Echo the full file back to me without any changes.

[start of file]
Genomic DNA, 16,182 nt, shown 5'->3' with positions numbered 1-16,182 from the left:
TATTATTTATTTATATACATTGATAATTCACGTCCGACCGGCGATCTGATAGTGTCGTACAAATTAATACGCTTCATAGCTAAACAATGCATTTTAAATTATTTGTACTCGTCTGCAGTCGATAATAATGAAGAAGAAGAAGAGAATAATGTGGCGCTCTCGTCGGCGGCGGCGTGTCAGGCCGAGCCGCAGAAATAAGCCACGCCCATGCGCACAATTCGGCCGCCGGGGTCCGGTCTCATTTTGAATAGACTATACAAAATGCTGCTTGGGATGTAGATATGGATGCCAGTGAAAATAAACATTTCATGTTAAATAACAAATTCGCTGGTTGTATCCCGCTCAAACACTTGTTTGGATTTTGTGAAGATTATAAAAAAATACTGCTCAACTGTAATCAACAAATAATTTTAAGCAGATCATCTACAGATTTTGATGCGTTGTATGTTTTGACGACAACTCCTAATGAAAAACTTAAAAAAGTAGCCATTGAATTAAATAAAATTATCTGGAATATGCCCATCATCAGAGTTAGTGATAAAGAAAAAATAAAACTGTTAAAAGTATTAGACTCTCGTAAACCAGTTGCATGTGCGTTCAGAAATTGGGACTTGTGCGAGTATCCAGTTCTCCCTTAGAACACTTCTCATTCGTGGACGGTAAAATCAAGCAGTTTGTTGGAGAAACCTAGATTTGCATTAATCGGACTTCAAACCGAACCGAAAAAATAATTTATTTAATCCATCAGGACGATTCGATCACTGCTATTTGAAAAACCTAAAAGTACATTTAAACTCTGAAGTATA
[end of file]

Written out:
Genomic DNA, 16,182 nt, shown 5'->3' with positions numbered 1-16,182 from the left:
TATTATTTATTTATATACATTGATAATTCACGTCCGACCGGCGATCTGATAGTGTCGTACAAATTAATACGCTTCATAGCTAAACAATGCATTTTAAATTATTTGTACTCGTCTGCAGTCGATAATAATGAAGAAGAAGAAGAGAATAATGTGGCGCTCTCGTCGGCGGCGGCGTGTCAGGCCGAGCCGCAGAAATAAGCCACGCCCATGCGCACAATTCGGCCGCCGGGGTCCGGTCTCATTTTGAATAGACTATACAAAATGCTGCTTGGGATGTAGATATGGATGCCAGTGAAAATAAACATTTCATGTTAAATAACAAATTCGCTGGTTGTATCCCGCTCAAACACTTGTTTGGATTTTGTGAAGATTATAAAAAAATACTGCTCAACTGTAATCAACAAATAATTTTAAGCAGATCATCTACAGATTTTGATGCGTTGTATGTTTTGACGACAACTCCTAATGAAAAACTTAAAAAAGTAGCCATTGAATTAAATAAAATTATCTGGAATATGCCCATCATCAGAGTTAGTGATAAAGAAAAAATAAAACTGTTAAAAGTATTAGACTCTCGTAAACCAGTTGCATGTGCGTTCAGAAATTGGGACTTGTGCGAGTATCCAGTTCTCCCTTAGAACACTTCTCATTCGTGGACGGTAAAATCAAGCAGTTTGTTGGAGAAACCTAGATTTGCATTAATCGGACTTCAAACCGAACCGAAAAAATAATTTATTTAATCCATCAGGACGATTCGATCACTGCTATTTGAAAAACCTAAAAGTACATTTAAACTCTGAAGTATA